Strong-willed children are prone to power struggles. They’re outspoken and fiercely determined. As parents, we must encourage cooperation while maintaing their spirited nature. This is how.
Rationalizing with my strong-willed daughter is no easy feat. At all. A perfect example was this weekend.
“I have the best idea of my life!” Her big eyes danced as her face filled with joy.
I’ll admit her enthusiasm piqued my interest, but I knew I could in for it too…
She stopped just long enough to tell me, “I’m going to set up a celebration for kids!”
That weekend, our patriotic plans were rained out. We were supposed to celebrate Canada Day in Ottawa, but the weather had other plans. It was disappointing to tell our Canadian-flag-clad kids that we couldn’t head out to participate in all of the planned festivities. After a week’s worth of rain, my husband and I agreed that the idea of being knee deep in mud with three young children wasn’t our idea of fun. Instead, my husband offered to take our two patriots to a movie while I took care of the baby.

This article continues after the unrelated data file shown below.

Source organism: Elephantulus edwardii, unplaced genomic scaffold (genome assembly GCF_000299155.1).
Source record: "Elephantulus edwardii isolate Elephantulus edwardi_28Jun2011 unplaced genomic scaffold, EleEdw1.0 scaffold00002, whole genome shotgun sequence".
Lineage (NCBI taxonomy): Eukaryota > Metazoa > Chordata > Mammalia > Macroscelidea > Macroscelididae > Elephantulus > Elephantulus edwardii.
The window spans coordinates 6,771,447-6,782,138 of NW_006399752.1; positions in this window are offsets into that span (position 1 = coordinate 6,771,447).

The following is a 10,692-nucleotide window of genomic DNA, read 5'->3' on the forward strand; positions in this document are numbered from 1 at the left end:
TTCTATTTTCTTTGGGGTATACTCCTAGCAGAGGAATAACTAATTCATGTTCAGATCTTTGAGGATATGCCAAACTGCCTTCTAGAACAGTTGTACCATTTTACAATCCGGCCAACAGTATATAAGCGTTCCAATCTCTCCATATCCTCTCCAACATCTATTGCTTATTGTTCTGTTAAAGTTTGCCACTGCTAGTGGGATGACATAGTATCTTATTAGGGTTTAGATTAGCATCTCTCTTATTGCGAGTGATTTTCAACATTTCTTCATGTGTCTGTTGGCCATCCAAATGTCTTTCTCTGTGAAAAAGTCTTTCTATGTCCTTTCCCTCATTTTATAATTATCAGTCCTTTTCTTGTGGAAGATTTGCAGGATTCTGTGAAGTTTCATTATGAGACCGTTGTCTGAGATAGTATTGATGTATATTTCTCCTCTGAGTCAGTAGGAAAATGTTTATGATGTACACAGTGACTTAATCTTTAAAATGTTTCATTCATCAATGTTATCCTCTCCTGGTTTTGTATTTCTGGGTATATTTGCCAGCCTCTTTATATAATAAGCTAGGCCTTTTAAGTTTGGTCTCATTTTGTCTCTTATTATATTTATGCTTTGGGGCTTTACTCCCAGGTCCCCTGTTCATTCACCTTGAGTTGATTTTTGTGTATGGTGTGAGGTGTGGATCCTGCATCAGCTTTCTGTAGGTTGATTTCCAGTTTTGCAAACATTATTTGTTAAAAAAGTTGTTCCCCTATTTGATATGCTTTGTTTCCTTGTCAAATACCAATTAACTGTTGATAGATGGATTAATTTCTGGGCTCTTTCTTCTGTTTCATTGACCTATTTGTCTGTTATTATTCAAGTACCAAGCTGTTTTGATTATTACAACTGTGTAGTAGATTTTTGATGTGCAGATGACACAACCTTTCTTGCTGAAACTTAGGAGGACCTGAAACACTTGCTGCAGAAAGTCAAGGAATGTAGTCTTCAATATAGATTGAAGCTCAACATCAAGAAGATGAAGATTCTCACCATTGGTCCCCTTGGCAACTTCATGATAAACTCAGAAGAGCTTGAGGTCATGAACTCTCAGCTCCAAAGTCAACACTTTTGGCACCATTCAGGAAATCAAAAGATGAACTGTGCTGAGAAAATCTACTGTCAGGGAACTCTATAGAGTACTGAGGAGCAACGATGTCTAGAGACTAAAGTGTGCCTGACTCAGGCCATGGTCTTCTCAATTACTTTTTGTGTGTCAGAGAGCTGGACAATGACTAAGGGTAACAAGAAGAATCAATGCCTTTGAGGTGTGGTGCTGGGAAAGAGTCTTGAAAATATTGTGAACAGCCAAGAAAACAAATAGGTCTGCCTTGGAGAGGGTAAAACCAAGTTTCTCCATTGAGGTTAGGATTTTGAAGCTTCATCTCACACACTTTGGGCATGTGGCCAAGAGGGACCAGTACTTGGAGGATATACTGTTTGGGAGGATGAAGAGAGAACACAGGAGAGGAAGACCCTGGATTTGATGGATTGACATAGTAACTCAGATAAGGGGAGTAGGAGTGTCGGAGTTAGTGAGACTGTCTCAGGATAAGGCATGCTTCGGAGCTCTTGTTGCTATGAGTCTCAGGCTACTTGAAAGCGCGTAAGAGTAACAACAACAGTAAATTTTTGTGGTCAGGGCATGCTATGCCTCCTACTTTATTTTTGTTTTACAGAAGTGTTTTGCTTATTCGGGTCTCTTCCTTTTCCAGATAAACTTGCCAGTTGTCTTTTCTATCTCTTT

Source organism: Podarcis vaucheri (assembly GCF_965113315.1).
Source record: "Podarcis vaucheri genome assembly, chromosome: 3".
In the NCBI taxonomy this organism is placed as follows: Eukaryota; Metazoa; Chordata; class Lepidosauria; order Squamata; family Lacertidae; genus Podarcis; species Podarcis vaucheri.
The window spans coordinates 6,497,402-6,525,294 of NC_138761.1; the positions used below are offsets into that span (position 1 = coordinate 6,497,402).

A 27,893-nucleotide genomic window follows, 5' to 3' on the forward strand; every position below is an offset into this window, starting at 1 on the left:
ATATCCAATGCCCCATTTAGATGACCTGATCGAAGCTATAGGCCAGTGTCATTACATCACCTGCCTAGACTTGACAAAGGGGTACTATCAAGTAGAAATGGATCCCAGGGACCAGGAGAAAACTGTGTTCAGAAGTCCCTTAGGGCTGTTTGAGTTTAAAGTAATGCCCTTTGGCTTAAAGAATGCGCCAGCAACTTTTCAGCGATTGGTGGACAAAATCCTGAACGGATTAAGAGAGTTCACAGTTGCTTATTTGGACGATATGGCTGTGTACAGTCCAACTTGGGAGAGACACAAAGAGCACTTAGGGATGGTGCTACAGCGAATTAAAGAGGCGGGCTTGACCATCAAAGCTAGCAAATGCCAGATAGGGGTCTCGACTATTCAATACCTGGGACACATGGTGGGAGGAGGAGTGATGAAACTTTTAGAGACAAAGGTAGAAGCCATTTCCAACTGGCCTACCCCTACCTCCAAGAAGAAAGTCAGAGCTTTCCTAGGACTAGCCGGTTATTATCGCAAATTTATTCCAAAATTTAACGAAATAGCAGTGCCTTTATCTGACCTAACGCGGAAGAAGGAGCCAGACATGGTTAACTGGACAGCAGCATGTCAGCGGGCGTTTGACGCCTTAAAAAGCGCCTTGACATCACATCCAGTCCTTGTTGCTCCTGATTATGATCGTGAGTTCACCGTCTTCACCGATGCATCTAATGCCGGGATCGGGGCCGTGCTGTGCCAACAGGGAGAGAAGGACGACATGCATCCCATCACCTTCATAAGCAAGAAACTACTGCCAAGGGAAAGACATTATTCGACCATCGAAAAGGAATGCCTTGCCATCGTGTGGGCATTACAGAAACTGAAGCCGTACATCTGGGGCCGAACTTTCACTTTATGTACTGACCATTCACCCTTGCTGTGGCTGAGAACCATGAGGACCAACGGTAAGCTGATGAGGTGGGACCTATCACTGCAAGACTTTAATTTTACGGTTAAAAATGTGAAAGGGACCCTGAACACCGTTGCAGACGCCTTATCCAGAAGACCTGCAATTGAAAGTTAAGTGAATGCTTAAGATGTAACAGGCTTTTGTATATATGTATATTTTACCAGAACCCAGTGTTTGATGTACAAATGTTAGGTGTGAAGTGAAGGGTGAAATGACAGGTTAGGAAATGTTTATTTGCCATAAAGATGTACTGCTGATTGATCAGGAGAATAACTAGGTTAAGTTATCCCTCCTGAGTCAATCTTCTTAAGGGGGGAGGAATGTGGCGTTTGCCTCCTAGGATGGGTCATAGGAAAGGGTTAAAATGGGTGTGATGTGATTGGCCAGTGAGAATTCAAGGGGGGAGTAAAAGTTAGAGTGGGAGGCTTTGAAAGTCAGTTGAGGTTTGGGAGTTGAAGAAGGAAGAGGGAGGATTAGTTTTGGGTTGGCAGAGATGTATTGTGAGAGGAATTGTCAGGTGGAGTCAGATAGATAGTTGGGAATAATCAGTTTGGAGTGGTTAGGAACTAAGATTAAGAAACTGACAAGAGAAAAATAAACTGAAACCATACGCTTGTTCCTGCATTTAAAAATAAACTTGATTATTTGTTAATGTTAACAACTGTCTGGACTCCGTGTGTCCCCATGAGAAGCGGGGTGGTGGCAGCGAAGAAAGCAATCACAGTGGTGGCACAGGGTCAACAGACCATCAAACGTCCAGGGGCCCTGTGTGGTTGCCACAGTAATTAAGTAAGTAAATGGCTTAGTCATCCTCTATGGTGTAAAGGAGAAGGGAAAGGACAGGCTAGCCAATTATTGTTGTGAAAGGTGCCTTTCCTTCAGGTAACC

Once home, the rain tapered off just enough to create the perfect ‘storm.’
Sensing opportunity, my five-year-old grabbed every carnival-like toy we own. She solicited the help of her brother. In no time, they set up our t-ball set, this miniature and incredibly loud version of whack-a-mole, frisbees, and lawn games. They had a face painting station and coloured ice for sale. To the uneducated eye, it might look like a very disorganized yard sale. To my daughter, it was coming together perfectly. She was finally getting what she had been waiting for.
With the front door open, we could hear them cry, “Come to our fiesta and get your blue ice! Blue ice for sale!”